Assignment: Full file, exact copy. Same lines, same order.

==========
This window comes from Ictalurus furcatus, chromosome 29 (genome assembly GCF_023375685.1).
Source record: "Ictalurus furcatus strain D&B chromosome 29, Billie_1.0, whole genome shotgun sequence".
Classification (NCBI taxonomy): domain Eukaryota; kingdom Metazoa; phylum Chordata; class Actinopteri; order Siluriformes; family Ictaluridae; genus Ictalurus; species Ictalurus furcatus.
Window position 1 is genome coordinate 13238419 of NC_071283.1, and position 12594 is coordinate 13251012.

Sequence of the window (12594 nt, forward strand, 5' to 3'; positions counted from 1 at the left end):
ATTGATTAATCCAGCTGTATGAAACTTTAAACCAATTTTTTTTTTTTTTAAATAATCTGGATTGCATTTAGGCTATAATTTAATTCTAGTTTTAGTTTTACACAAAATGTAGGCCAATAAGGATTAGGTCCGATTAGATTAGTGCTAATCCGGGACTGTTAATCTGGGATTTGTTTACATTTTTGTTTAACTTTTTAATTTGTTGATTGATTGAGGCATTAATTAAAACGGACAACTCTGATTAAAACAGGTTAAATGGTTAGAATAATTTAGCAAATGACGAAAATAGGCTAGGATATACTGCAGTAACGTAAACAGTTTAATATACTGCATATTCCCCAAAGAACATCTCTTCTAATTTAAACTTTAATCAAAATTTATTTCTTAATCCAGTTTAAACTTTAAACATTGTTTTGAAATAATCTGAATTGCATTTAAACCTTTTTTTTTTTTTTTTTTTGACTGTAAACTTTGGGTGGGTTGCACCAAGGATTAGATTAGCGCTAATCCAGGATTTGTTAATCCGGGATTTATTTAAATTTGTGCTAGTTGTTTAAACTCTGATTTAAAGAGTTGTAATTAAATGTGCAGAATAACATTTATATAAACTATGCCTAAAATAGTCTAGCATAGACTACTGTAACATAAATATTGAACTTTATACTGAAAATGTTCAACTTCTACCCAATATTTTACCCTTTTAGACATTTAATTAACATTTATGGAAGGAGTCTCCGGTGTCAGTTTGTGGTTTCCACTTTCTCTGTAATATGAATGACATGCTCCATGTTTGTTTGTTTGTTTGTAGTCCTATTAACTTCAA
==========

This window comes from Ictalurus furcatus, chromosome 29 (genome assembly GCF_023375685.1).
Source record: "Ictalurus furcatus strain D&B chromosome 29, Billie_1.0, whole genome shotgun sequence".
Classification (NCBI taxonomy): domain Eukaryota; kingdom Metazoa; phylum Chordata; class Actinopteri; order Siluriformes; family Ictaluridae; genus Ictalurus; species Ictalurus furcatus.
Window position 1 is genome coordinate 13238419 of NC_071283.1, and position 12594 is coordinate 13251012.

Sequence of the window (12594 nt, forward strand, 5' to 3'; positions counted from 1 at the left end):
ATTGATTAATCCAGCTGTATGAAACTTTAAACCAATTTTTTTTTTTTTTAAATAATCTGGATTGCATTTAGGCTATAATTTAATTCTAGTTTTAGTTTTACACAAAATGTAGGCCAATAAGGATTAGGTCCGATTAGATTAGTGCTAATCCGGGACTGTTAATCTGGGATTTGTTTACATTTTTGTTTAACTTTTTAATTTGTTGATTGATTGAGGCATTAATTAAAACGGACAACTCTGATTAAAACAGGTTAAATGGTTAGAATAATTTAGCAAATGACGAAAATAGGCTAGGATATACTGCAGTAACGTAAACAGTTTAATATACTGCATATTCCCCAAAGAACATCTCTTCTAATTTAAACTTTAATCAAAATTTATTTCTTAATCCAGTTTAAACTTTAAACATTGTTTTGAAATAATCTGAATTGCATTTAAACCTTTTTTTTTTTTTTTTTTTGACTGTAAACTTTGGGTGGGTTGCACCAAGGATTAGATTAGCGCTAATCCAGGATTTGTTAATCCGGGATTTATTTAAATTTGTGCTAGTTGTTTAAACTCTGATTTAAAGAGTTGTAATTAAATGTGCAGAATAACATTTATATAAACTATGCCTAAAATAGTCTAGCATAGACTACTGTAACATAAATATTGAACTTTATACTGAAAATGTTCAACTTCTACCCAATATTTTACCCTTTTAGACATTTAATTAACATTTATGGAAGGAGTCTCCGGTGTCAGTTTGTGGTTTCCACTTTCTCTGTAATATGAATGACATGCTCCATGTTTGTTTGTTTGTTTGTAGTCCTATTAACTTCAA